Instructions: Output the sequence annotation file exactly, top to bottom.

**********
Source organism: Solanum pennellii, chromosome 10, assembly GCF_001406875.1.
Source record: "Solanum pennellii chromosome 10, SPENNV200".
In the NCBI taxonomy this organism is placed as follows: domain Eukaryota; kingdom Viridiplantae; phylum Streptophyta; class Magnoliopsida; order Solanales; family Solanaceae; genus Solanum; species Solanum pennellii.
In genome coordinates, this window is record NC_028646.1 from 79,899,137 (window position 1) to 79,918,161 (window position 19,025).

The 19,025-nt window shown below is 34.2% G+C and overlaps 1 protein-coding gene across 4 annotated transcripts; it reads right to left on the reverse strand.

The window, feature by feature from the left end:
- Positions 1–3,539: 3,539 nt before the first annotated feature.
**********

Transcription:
Source organism: Solanum pennellii, chromosome 10, assembly GCF_001406875.1.
Source record: "Solanum pennellii chromosome 10, SPENNV200".
In the NCBI taxonomy this organism is placed as follows: domain Eukaryota; kingdom Viridiplantae; phylum Streptophyta; class Magnoliopsida; order Solanales; family Solanaceae; genus Solanum; species Solanum pennellii.
In genome coordinates, this window is record NC_028646.1 from 79,899,137 (window position 1) to 79,918,161 (window position 19,025).

The 19,025-nt window shown below is 34.2% G+C and overlaps 1 protein-coding gene across 4 annotated transcripts; it reads right to left on the reverse strand.

The window, feature by feature from the left end:
- Positions 1–3,539: 3,539 nt before the first annotated feature.